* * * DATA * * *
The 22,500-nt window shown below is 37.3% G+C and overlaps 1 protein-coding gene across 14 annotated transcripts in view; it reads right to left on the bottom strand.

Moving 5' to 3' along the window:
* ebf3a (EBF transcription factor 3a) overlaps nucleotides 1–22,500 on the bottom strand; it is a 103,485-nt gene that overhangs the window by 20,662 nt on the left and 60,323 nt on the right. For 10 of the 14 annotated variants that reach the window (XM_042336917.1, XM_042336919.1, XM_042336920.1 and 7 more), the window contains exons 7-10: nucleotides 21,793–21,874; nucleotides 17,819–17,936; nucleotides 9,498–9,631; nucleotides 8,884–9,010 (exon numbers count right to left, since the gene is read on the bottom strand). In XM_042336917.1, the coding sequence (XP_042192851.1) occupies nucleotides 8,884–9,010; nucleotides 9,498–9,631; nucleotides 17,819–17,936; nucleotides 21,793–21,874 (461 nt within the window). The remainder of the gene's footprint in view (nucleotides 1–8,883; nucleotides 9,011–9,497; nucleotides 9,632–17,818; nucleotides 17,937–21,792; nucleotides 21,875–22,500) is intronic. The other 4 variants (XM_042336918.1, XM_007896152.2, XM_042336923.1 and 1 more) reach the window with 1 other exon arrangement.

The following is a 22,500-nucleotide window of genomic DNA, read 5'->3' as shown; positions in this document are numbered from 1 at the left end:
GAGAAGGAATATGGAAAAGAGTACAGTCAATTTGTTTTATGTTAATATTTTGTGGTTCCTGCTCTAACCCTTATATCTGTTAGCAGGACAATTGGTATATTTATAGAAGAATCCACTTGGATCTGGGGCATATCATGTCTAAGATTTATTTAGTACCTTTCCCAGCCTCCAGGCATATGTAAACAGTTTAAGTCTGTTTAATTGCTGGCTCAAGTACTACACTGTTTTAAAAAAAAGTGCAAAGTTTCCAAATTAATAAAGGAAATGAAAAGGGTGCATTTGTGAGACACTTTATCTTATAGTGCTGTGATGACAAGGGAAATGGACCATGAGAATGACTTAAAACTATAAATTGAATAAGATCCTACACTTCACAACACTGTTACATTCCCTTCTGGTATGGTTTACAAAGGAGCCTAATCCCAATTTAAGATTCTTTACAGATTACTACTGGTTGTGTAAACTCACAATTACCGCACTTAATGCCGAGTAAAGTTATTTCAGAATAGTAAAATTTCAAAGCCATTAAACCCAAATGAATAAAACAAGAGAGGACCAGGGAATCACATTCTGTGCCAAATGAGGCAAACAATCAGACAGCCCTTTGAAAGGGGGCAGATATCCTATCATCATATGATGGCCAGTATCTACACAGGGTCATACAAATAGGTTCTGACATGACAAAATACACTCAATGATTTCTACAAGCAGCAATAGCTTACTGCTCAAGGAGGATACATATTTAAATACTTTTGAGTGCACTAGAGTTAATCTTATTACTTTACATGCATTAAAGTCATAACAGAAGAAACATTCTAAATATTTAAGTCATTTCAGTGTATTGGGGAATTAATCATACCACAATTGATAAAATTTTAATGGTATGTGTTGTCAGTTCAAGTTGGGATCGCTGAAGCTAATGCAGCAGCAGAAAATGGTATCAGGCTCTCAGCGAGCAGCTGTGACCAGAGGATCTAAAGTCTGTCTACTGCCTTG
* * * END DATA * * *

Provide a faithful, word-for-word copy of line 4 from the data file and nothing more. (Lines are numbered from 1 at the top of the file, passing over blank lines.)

The following is a 22,500-nucleotide window of genomic DNA, read 5'->3' as shown; positions in this document are numbered from 1 at the left end: